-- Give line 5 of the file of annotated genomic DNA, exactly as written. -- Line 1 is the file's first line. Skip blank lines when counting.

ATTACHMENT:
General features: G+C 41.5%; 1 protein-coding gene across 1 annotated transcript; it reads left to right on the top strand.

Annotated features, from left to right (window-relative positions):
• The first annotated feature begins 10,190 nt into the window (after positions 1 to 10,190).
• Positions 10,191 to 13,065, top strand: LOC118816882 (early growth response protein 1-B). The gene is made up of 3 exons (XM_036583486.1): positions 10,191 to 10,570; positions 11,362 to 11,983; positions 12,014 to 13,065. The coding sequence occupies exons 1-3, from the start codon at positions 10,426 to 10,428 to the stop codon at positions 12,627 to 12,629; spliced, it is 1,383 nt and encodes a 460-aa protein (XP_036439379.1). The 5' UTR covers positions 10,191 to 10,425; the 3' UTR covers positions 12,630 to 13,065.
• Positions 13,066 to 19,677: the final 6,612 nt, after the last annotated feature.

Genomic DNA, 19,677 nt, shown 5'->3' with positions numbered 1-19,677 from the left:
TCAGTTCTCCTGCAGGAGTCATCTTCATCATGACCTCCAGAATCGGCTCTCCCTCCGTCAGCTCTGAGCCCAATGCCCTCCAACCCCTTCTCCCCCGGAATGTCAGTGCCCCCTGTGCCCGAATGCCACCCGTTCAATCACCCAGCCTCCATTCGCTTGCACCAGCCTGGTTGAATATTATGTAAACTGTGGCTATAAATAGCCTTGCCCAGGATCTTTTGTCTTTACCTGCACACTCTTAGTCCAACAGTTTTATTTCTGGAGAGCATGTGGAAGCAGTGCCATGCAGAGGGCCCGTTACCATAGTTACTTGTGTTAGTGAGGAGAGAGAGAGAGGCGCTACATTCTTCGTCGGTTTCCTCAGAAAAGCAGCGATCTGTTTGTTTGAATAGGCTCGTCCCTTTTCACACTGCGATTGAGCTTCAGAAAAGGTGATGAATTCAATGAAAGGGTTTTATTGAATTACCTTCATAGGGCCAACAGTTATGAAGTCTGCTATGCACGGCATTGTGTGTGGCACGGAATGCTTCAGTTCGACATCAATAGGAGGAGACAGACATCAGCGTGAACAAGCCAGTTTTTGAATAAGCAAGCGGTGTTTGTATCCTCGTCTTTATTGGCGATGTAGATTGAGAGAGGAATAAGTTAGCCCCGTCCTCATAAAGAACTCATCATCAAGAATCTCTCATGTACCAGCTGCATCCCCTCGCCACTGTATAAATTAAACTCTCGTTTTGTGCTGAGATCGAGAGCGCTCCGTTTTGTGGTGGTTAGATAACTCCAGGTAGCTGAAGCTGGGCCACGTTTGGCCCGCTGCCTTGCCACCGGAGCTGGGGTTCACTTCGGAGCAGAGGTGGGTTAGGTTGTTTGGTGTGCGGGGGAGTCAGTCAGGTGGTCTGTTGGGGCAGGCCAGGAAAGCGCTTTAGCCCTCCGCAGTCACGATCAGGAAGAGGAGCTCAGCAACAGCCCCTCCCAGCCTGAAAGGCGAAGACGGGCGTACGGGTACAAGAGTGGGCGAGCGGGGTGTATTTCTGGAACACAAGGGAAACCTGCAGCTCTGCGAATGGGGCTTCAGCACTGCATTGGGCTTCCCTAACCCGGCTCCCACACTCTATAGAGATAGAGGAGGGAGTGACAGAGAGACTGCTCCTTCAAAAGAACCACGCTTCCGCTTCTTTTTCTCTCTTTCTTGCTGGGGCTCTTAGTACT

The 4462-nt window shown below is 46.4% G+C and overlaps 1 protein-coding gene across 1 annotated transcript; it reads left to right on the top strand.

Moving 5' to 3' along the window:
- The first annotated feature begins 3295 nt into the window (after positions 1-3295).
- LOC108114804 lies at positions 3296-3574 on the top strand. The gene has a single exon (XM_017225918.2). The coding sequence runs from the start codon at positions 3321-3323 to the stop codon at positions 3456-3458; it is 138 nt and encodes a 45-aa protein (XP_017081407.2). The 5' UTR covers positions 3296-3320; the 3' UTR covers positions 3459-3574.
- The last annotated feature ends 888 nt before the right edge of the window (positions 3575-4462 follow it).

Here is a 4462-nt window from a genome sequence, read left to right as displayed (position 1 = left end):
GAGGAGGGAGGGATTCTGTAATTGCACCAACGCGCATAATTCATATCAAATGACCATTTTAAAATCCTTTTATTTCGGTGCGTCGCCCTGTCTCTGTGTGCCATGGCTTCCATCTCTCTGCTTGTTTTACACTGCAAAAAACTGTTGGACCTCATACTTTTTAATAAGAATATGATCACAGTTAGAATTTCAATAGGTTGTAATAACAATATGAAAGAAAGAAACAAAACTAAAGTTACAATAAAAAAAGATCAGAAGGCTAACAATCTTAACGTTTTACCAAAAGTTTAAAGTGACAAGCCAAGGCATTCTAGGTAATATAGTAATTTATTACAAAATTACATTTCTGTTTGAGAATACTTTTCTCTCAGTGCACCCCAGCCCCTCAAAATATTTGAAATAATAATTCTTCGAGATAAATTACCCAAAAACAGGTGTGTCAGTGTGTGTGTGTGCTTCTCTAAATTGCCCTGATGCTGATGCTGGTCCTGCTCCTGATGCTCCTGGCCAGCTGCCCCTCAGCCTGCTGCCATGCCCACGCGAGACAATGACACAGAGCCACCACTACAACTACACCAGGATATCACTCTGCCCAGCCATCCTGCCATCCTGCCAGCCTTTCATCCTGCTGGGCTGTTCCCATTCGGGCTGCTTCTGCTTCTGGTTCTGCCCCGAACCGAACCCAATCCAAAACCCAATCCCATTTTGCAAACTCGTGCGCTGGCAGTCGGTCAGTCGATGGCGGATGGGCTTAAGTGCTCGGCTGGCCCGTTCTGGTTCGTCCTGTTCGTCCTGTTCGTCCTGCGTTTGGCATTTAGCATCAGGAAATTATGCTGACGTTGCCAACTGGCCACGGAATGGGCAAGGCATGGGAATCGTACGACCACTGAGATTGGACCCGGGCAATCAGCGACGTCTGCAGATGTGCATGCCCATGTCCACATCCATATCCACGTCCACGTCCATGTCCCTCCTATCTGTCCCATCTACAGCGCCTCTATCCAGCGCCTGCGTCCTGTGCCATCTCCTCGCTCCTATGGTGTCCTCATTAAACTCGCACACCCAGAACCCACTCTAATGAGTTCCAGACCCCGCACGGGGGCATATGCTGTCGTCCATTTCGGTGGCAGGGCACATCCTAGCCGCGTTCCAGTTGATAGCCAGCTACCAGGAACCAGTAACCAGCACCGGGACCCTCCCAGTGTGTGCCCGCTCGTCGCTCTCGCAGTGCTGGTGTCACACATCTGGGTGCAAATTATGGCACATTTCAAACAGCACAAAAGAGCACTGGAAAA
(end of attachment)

• Positions 13,066 to 19,677: the final 6,612 nt, after the last annotated feature.